Mechista Rep. more concerned with 'vigilantes' than invasion

Leaders fly in to see border

By Genevieve H. Gutierrez -12/9/02

The four members of Arizona's Congressional delegation representing southern Arizona came for a tour of the Mariposa Port of Entry on Thursday afternoon.

Senators John McCain and Jon Kyl, Rep. Jim Kolbe and Rep.-elect Ral Grijalva, and their staff, arrived at the port's landing pad in three U.S. Customs Service Blackhawk helicopters, after an earlier tour of the Tucson Medical Center and state's west desert.

Once the dust settled and rotors stopped turning, Donna De La Torre, the Customs Service director of field operations for the Arizona Customs Management Center, gave the men an orientation.

She showed them enlarged photos of the port in 1999, and the improvements made to the port since then. The entourage was then taken by van from the landing pad to the inspection bay.

The members of Congress saw the facilities and technology up close, and asked numerous questions, being trailed all the while by a large group of their staff, local law enforcement officials and members of the television and print news media.

The entire group then returned to the landing pad, where a U.S. Customs podium was set up. Camera crews, photographers and journalists from Tucson and Ambos Nogales angled to get a good shot, or to record what was said, struggling against the wind and other media persons.

Sen. McCain was asked what he learned on the tour that he didn't know before.

"Frankly, nothing," he said. However, he said, the tour provided the opportunity to talk to local officials, be updated on the new technology being used at the port and "it focuses the mind."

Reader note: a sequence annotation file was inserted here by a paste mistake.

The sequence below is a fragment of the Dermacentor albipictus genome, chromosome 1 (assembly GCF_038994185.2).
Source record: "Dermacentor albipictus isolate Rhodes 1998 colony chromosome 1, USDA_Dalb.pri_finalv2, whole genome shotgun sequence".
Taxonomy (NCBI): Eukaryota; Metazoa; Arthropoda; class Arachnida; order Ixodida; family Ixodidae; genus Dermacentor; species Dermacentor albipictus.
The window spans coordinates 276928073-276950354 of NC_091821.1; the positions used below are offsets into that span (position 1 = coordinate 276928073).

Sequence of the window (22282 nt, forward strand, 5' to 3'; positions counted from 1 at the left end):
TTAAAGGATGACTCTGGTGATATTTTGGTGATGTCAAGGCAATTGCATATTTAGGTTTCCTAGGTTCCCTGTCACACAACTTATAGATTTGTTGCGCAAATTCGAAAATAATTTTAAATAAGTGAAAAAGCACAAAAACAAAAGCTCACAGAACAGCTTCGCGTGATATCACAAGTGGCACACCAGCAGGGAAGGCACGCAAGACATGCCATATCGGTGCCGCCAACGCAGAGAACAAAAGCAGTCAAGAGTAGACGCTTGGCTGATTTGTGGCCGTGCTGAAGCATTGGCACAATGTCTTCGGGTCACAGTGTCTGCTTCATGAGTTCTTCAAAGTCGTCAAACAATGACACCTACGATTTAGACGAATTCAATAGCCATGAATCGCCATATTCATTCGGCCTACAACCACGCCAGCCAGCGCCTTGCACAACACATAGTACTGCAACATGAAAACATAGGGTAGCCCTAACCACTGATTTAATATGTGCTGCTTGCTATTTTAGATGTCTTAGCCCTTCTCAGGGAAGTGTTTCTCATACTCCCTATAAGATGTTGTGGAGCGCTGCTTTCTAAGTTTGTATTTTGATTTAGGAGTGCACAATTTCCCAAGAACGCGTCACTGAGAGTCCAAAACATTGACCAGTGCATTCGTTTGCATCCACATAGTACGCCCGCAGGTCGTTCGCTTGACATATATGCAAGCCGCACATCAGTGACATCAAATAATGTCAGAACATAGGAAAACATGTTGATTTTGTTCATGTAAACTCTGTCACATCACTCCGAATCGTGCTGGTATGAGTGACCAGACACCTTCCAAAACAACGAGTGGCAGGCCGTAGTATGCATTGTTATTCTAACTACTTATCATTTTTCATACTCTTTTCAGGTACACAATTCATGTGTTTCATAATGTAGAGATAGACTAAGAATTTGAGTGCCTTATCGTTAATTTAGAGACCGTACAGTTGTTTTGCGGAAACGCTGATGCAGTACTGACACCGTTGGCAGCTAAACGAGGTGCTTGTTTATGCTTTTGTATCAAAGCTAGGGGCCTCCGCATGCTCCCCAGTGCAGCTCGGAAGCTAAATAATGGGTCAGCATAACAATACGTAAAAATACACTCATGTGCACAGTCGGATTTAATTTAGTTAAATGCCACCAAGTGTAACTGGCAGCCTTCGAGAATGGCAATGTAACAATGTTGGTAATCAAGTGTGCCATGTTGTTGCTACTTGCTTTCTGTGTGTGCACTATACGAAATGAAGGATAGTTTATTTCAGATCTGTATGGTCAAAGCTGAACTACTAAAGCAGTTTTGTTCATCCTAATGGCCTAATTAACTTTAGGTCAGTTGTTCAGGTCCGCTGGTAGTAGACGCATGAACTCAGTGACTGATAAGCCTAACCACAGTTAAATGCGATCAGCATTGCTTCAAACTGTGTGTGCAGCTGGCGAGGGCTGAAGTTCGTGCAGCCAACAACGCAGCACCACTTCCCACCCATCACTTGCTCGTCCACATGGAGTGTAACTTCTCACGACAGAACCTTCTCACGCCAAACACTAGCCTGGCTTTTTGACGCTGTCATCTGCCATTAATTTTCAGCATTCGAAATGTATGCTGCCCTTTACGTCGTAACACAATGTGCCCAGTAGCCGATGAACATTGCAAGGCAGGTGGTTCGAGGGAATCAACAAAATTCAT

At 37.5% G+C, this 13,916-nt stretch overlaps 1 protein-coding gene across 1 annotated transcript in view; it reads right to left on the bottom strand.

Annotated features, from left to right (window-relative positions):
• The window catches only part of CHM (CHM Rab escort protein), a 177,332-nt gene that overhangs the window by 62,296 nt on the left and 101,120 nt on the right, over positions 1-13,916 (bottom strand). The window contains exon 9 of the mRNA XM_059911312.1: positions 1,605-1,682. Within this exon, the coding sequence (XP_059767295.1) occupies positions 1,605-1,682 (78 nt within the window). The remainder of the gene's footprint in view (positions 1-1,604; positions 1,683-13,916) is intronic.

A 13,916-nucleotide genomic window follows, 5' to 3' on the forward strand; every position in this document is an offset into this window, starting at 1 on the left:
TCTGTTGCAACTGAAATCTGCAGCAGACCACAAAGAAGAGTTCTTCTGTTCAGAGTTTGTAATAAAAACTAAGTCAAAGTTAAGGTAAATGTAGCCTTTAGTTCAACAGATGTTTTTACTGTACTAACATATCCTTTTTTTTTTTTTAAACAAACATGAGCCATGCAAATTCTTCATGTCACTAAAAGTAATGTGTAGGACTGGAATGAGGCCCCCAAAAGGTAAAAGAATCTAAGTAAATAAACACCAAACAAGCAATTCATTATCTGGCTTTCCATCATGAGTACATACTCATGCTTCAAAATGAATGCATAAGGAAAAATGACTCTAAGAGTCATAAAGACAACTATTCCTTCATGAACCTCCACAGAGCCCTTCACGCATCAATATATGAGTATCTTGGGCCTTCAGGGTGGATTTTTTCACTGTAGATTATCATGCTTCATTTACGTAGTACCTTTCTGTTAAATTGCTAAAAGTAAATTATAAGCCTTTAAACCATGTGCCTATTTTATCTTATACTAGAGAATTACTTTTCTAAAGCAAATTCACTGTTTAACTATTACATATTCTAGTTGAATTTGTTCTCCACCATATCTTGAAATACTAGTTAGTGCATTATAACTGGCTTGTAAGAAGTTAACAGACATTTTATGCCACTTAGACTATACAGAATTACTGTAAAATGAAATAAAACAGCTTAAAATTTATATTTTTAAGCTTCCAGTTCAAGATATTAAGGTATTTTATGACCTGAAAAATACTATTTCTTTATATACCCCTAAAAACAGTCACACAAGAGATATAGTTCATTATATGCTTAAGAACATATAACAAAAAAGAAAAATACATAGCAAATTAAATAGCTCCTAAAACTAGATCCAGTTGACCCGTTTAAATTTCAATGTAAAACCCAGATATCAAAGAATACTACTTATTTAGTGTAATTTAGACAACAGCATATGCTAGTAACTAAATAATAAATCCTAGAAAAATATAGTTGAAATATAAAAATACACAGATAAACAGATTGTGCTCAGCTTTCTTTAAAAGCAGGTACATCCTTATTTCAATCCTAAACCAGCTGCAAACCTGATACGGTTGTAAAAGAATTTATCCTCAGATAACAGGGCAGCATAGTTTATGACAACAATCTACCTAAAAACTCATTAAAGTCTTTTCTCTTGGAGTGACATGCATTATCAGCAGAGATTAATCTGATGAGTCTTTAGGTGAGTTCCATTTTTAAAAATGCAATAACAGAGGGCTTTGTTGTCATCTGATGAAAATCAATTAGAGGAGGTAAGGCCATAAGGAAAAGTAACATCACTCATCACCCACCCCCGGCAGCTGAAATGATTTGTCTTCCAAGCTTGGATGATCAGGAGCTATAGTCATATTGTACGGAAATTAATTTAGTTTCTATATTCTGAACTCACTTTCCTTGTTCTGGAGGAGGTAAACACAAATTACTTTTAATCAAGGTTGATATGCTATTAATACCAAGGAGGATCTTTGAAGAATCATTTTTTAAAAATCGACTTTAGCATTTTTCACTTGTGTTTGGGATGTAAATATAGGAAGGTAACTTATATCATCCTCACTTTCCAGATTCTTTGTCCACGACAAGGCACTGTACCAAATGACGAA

He said the tour helped him to "re-appreciate the significance of the problems and number of challenges," on the border.

He said Congress and President George W. Bush had made a commitment to fight terrorism and "there will be increases in funding."

He said he wanted to meet with Immigration and Naturalization Services Commissioner Tom Ridge, "bring him down here and make him realize we have enormous challenges on the border."

When asked about the recent increase in U.S. tourist visa from $65 to $100, he said, "We'll go to work on it - $100 is a lot of money for any citizen - Mexican or American."

Sen. Kyl said, in flying over the area, he was struck by the number of foot and automobile paths leading up to and away from the border, marking patterns of illegal immigration.

He said he and McCain are part of a number of appropriations subcommittees. "Something we're all going to be working on is increasing funding for the technology that we bring to the border here," he said, adding that the CyberPort project was a priority.

Kyl said additional funding was needed to build up infrastructure and technology to expedite the movement of legitimate travelers, such as shoppers and border residents, through the border.

Rep. Kolbe said he mentioned the "forward thinking of Customs here in Arizona. We're very proud of that."

He said the federal government is working toward dual approach of border crossings, by allowing and encouraging trade and commerce, expediting crossings for shoppers and produce, and stopping contraband materials and illegal immigrants from entering the U.S.

He announced that $25 million had been secured in 2002 to enhance Homeland Security and cross-border traffic along the U.S.-Mexico border.

He said Nogales projects include an express-commuter lane for passenger vehicles, non-intrusive train inspection systems and a system to measure queuing time at the port of entry.

Rep.-elect Ral Grijalva said that on the helicopter ride into the port, "we saw the vastness of the area and how immense it is, and to some extent, how overwhelming it is. You come to appreciate how immense and complex the issues we're dealing with on the border are."

He said he would work toward investigating vigilante movements and their treatment of illegal immigrants along the U.S.-Mexico border in order to prevent abuses.

The throng of federal representatives and government officials was loaded into the helicopters and left in a flurry, on their way to Douglas where they were to talk about medical costs with representatives from Douglas, Bisbee and Nogales.